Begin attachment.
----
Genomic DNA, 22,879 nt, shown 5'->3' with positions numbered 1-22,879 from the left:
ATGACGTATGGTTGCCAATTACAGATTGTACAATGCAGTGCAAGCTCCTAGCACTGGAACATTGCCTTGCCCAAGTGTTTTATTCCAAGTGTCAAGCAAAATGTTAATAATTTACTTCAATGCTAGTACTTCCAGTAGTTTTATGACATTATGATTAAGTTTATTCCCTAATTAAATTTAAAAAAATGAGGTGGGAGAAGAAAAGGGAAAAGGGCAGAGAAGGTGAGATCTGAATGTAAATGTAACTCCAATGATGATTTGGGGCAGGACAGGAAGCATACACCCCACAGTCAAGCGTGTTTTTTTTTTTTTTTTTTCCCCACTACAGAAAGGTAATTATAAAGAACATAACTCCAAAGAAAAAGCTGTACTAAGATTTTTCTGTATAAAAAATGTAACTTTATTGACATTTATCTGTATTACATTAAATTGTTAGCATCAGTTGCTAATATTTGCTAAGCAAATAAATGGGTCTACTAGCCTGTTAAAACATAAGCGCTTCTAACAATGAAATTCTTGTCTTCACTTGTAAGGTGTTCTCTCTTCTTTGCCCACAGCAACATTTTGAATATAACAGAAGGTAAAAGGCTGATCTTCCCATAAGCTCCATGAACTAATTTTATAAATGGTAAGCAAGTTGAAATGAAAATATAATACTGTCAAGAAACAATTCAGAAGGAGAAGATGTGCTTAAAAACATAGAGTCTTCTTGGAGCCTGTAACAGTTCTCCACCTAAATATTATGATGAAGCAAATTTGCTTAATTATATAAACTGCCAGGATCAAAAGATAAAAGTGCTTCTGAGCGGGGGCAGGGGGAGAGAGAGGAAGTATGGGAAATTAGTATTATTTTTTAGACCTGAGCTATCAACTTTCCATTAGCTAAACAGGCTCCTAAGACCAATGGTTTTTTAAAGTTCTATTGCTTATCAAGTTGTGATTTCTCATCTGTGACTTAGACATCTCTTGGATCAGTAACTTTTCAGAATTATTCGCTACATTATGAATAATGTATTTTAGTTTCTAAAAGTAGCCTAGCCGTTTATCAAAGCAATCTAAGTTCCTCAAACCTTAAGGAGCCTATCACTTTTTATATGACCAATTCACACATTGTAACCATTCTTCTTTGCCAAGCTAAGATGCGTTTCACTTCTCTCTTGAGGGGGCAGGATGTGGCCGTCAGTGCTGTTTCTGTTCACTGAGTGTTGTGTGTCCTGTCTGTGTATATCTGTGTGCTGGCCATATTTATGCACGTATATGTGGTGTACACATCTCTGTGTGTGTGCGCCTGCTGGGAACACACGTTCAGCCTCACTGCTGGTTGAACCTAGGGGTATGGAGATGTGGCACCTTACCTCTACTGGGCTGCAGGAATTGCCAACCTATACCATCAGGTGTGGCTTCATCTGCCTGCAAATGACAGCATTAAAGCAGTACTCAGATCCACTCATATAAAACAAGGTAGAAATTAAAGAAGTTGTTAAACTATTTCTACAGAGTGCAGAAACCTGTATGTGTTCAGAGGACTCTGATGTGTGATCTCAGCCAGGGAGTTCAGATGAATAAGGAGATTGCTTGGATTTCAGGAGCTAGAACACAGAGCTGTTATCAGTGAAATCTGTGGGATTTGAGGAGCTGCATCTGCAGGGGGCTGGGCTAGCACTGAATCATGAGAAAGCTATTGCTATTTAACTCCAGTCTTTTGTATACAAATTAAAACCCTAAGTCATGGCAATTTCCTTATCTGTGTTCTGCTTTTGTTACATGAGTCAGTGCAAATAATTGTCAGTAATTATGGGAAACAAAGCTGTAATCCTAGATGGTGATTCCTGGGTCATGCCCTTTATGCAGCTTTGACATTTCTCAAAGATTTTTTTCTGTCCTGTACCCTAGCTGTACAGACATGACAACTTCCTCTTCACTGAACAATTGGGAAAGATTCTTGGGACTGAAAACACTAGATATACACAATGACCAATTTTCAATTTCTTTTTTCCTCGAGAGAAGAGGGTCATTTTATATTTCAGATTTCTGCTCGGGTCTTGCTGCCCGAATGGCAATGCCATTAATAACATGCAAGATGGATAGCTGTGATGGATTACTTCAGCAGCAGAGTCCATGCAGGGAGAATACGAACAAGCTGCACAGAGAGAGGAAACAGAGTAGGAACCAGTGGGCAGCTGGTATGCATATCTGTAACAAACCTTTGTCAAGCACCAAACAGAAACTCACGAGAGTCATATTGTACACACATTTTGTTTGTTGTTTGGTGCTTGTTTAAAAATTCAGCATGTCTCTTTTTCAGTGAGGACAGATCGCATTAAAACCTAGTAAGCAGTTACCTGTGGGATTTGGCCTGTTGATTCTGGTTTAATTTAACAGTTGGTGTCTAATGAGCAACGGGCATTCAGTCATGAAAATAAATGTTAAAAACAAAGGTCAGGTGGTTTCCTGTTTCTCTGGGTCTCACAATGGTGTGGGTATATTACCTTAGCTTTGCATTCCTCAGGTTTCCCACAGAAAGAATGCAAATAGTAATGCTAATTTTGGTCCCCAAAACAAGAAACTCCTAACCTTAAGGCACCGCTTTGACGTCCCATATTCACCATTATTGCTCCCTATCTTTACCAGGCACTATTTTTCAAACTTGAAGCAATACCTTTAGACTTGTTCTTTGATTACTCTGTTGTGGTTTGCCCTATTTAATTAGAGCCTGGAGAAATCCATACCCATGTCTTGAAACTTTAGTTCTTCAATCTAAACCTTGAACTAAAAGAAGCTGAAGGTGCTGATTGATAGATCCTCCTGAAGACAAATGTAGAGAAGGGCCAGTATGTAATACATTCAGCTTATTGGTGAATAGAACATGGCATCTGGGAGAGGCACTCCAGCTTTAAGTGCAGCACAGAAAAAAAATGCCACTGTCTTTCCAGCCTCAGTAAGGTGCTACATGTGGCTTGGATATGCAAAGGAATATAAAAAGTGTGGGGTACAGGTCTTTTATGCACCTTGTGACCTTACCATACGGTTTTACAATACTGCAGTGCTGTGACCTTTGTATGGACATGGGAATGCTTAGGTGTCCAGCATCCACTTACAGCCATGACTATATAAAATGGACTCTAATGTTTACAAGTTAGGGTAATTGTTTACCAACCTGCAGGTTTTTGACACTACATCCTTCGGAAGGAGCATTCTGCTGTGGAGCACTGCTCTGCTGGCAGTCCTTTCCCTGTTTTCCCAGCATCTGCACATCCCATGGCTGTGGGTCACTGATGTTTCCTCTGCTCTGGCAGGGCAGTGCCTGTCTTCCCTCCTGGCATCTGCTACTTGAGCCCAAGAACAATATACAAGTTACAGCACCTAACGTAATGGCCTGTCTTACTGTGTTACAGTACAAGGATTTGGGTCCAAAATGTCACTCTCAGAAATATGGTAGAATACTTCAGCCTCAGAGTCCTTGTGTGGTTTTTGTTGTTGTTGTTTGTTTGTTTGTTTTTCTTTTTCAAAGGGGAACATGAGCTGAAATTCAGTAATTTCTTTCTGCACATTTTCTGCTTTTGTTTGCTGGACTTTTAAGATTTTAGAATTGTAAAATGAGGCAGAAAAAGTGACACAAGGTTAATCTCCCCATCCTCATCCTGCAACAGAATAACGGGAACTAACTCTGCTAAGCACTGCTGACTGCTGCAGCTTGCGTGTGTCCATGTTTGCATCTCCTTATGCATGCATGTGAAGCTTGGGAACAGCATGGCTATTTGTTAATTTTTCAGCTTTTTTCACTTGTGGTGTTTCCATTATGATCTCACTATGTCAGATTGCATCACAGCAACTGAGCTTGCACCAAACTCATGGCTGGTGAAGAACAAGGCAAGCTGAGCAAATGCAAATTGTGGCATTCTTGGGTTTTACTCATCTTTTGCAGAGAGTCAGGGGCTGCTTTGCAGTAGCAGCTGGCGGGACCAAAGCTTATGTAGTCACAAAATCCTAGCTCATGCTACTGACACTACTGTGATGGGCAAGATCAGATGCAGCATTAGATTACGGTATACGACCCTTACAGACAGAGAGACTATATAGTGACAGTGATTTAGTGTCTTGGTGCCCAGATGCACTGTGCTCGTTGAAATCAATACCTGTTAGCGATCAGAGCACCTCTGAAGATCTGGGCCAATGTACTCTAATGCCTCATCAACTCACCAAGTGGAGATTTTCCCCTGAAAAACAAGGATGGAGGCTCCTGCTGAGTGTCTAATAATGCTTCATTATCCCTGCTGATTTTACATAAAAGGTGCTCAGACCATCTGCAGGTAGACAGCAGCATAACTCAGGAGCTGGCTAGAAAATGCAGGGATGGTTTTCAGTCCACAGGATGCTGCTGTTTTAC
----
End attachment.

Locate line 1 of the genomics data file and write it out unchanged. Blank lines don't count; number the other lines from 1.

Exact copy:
Genomic DNA, 22,879 nt, shown 5'->3' with positions numbered 1-22,879 from the left: